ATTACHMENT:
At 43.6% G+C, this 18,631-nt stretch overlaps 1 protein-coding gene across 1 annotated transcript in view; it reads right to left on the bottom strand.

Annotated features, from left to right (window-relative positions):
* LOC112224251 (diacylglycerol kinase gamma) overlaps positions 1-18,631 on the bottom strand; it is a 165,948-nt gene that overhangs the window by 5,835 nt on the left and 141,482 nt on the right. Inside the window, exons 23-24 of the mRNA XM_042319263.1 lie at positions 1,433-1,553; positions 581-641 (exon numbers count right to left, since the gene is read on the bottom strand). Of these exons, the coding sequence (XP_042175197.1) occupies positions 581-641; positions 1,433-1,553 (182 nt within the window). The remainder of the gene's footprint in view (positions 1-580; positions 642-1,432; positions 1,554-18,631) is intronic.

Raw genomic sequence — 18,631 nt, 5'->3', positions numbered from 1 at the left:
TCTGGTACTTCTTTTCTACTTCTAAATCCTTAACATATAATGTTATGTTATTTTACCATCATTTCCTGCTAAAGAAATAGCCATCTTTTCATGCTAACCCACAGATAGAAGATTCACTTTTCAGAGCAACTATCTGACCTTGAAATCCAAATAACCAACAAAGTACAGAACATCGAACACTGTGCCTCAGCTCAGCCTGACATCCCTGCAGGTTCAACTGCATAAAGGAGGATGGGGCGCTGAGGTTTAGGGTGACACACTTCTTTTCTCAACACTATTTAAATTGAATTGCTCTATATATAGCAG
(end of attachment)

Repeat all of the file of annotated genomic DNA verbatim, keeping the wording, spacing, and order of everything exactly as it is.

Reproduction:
At 43.6% G+C, this 18,631-nt stretch overlaps 1 protein-coding gene across 1 annotated transcript in view; it reads right to left on the bottom strand.

Annotated features, from left to right (window-relative positions):
* LOC112224251 (diacylglycerol kinase gamma) overlaps positions 1-18,631 on the bottom strand; it is a 165,948-nt gene that overhangs the window by 5,835 nt on the left and 141,482 nt on the right. Inside the window, exons 23-24 of the mRNA XM_042319263.1 lie at positions 1,433-1,553; positions 581-641 (exon numbers count right to left, since the gene is read on the bottom strand). Of these exons, the coding sequence (XP_042175197.1) occupies positions 581-641; positions 1,433-1,553 (182 nt within the window). The remainder of the gene's footprint in view (positions 1-580; positions 642-1,432; positions 1,554-18,631) is intronic.

Raw genomic sequence — 18,631 nt, 5'->3', positions numbered from 1 at the left:
TCTGGTACTTCTTTTCTACTTCTAAATCCTTAACATATAATGTTATGTTATTTTACCATCATTTCCTGCTAAAGAAATAGCCATCTTTTCATGCTAACCCACAGATAGAAGATTCACTTTTCAGAGCAACTATCTGACCTTGAAATCCAAATAACCAACAAAGTACAGAACATCGAACACTGTGCCTCAGCTCAGCCTGACATCCCTGCAGGTTCAACTGCATAAAGGAGGATGGGGCGCTGAGGTTTAGGGTGACACACTTCTTTTCTCAACACTATTTAAATTGAATTGCTCTATATATAGCAG